Florida has three main types of probate; (1) Formal Administration, (2) Disposition without Administration, and (3) Summary Administration.

Formal Administration

If you find yourself in a position where the Decedent’s probate assets don’t qualify for the two below mentioned, simplified probate administrations then you will likely have to file a Formal Probate Administration. While it is true Formal Administration is more time consuming than Summary Administration and Disposition without Administration we can help guide you through the process with our firm’s extensive experience in the field. The first step in a Formal Administration is determining who will be named as Personal Representative (“PR”). If the Decedent had a Last Will and Testament, then the Will should nominate a PR to administer the estate. If there is no Last Will and Testament, then the laws of the State of Florida guide the court in naming the Personal Representative. (See Florida Statute 733.301

In Formal Administration, the attorney, on behalf of the individual petitioning to be named as PR, will prepare a Petition to Open an Estate and name a Personal Representative. The person to be named as PR will have to meet certain required criteria and will sign an Oath to the Court ensuring that they will carry out their role as PR as required under Florida law. After the Court appoints the PR, the PR, under the guidance of his/her attorney, will have to follow the necessary steps and meet the legal deadlines to administer the estate, including but not limited to, accounting to the beneficiaries and addressing any of the Decedent’s creditors. After the process is complete, which typically takes around 6-9 months, the PR can distribute the probate assets, move to be discharged as PR, and close out the Estate.

Disposition Without Administration

This type of probate is an excellent, simplified probate process where the Decedent dies with minimal assets that have to pass through the probate process. In order to qualify for disposition without administration, Florida law imposes several limitations including that no real property may pass through this process. A Decedent’s estate will qualify if the Decedent’s non-exempt personal property does not exceed “the sum of the amount of preferred funeral expenses and reasonable and necessary medical and hospital expenses of the last 60 days of the last illness. (See Florida Statute 735.301 ). If you think the Decedent’s estate may qualify for this type of probate you can often complete this probate without the assistance of an attorney. Of course, do not hesitate to reach out to our firm with any questions regarding qualifying for this type of simplified probate.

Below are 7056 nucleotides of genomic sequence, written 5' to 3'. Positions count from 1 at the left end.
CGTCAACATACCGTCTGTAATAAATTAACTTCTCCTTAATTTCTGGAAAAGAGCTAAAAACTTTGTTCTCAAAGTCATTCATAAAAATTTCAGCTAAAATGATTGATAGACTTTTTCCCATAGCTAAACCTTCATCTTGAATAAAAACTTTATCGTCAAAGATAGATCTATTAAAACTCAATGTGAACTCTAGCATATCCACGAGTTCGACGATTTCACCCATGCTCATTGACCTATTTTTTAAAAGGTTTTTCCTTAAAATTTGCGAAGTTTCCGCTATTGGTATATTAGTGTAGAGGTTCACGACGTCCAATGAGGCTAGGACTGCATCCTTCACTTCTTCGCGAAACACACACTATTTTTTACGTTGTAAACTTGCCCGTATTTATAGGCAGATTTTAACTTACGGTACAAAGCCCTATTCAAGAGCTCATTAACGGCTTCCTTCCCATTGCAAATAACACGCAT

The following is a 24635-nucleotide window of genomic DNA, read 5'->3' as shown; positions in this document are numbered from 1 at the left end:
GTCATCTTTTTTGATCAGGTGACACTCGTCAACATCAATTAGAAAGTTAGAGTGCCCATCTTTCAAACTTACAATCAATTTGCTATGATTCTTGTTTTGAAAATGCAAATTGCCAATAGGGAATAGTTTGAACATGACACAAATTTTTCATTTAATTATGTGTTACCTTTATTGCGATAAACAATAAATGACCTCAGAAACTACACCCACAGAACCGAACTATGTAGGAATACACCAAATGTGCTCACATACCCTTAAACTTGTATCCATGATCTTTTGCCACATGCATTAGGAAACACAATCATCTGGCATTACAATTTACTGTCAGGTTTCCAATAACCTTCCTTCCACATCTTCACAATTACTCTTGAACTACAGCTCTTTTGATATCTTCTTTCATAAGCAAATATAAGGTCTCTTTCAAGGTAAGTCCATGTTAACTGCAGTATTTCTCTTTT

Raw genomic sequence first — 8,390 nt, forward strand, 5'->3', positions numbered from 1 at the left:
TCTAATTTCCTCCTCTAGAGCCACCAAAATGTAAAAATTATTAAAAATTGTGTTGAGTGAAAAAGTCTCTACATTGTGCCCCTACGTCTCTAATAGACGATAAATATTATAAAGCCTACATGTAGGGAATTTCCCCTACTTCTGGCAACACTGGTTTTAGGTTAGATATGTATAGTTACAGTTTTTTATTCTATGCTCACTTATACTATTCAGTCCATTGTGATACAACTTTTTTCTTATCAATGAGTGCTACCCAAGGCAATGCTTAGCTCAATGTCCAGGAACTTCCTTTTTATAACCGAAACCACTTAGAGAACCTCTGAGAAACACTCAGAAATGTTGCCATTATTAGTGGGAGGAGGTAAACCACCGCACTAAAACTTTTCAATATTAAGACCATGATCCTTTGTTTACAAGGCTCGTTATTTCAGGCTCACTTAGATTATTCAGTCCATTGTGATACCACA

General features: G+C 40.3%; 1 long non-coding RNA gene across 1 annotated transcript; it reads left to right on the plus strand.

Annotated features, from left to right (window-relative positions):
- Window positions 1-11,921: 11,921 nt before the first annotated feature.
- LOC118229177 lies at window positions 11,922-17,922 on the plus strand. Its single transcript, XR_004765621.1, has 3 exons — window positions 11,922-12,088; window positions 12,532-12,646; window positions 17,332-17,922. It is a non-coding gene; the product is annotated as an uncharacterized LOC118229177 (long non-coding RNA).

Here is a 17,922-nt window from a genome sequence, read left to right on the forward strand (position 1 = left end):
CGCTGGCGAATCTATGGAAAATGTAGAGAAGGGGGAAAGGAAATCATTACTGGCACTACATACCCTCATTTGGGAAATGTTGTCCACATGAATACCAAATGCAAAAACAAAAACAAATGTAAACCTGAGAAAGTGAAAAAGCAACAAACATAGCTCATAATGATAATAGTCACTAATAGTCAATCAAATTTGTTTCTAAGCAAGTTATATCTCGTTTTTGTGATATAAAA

Summary Administration

If the Decedent’s estate does not qualify for Disposition Without Administration, the estate may qualify for a different simplified probate administration called Summary Administration. In order to qualify for Summary Administration, the Decedent’s non-exempt probate assets must be less than $75,000 or the Decedent must have died more than 2 years prior to the commencement of the probate. Note that an example of an exempt asset is the Decedent’s vehicle and the Decedent’s homestead real property. The laws pertaining to a Summary Administration can be found in Florida Statute 735.201. (See Florida Statute 735.201 ). The biggest advantage of a Summary Administration over a Formal Administration is the time and costs associated with this simplified probate administration. A Summary Administration typically takes around 1-2 months compared to a Formal Administration that typically last around 6-9 months.

If you have any questions about Florida probate law and the different types of probate administration do not hesitate to reach out to us today at (561) 743-4001. We have three convenient office locations to serve the needs of all of our clients throughout Jupiter, Port St. Lucie, and Miami Lakes.

And if you are interested in learning more about Probate, please listen to our newest Podcast series, “The Probate Pod” where we discuss probate and estate planning in Florida.

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